Mindy, the seagull

I have written before about the seagull who decided she wanted to be part of my house hold. A little girl who came to stay for a while named her Mindy, and the name stuck.
Mindy would enter my house via the kitchen patio doors to finish off my FatCat Skittle’s left overs

She would break into my house via the balcony doors, or studio windows And I would hear her feet slapping on the bare floor boards as she walked around the house, inspecting the going ons.
I was sitting under a tree in my garden, once, drumming, and I saw her circling above me in the sky. I called her down, and she came and sat beside me quietly as I continued drumming.
Even my cat, Skittle (Gen. Major, lord of all he surveys) saw the point of Mindy, as once he had licked the juicy jelly of the Felix pouch dinner, she would be on hand to gobble up the scussy remains – and he could ask for a new pouch with a clear conscience; ‘Look, Tin-opening You-There, I really have nothing left on my plate!’
And I suppose I got so used to her in my life that when I had some builders around the other week I didn’t even think of shutting her out. And they freaked her out to the point where she suddenly took flight in my living room, and with two or three strong wing beats flew straight at the windows and brained herself against the glass; cat food and seagull mess all over the windows and walls and Mindy scrunched up on the floor.  She was suddenly so tiny, her wings trailing as she tried to edge her way away from me. From me! And there was nothing I could do to help her other than open all the windows and close all the doors on the builders – and leave her alone to find her way out.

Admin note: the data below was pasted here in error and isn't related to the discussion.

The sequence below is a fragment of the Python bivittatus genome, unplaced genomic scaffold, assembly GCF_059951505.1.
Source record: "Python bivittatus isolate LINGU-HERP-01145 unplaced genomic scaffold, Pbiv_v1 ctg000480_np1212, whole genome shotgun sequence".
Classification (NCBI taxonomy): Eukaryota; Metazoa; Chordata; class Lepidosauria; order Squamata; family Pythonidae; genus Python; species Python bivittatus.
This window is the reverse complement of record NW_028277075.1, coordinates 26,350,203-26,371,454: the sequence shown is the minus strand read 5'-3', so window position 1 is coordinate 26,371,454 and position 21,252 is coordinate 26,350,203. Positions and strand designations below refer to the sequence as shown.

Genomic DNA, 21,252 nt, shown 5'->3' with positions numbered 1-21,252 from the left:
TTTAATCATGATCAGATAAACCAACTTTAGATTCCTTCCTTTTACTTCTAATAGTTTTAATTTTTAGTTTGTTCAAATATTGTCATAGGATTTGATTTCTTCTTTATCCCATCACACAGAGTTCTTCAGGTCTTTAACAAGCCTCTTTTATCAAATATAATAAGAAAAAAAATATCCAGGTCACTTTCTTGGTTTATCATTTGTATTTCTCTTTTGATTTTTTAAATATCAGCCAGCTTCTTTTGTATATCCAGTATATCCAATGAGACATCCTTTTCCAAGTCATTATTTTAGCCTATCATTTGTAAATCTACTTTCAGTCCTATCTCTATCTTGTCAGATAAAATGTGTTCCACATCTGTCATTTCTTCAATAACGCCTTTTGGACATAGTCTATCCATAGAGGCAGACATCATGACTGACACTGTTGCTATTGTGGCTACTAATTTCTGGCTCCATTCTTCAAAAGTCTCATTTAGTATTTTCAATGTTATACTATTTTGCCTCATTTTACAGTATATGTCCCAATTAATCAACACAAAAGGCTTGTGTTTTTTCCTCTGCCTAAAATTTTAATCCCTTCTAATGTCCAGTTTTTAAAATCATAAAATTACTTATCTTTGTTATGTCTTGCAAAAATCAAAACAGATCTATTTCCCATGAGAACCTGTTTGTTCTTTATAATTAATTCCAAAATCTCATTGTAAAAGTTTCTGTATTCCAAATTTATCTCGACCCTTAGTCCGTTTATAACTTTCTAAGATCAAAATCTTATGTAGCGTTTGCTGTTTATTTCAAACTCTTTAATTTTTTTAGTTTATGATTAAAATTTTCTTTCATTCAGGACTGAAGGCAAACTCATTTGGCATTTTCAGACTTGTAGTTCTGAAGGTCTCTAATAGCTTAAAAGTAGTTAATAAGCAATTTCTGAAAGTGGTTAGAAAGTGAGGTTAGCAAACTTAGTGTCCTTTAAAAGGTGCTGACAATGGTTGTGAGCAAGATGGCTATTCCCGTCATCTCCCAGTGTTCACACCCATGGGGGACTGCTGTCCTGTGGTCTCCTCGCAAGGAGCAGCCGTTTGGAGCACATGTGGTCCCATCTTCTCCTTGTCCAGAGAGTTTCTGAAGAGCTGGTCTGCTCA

But I suppose I am more shocked than she is. She is still begging to be let in, but I keep my doors and windows firmly closed…
She is a wild creature, and I really do not know how to cope with her when she freaks. Any suggestions?

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About Anna

I am a ceramic sculptor living on the South coast near London, England. My work is influenced by my experience of the earth as a living being and seeing how we are all connected with eachother and with the things that surround us. I create ceramic torsos using molochite clay which I often smokefire in galvanised dustbins. I also make House Gods to protect and amuse, and Fat Birds - little smokefired sculptures that tell the story about what it is like to be a fat bird at peace with its surroundings.
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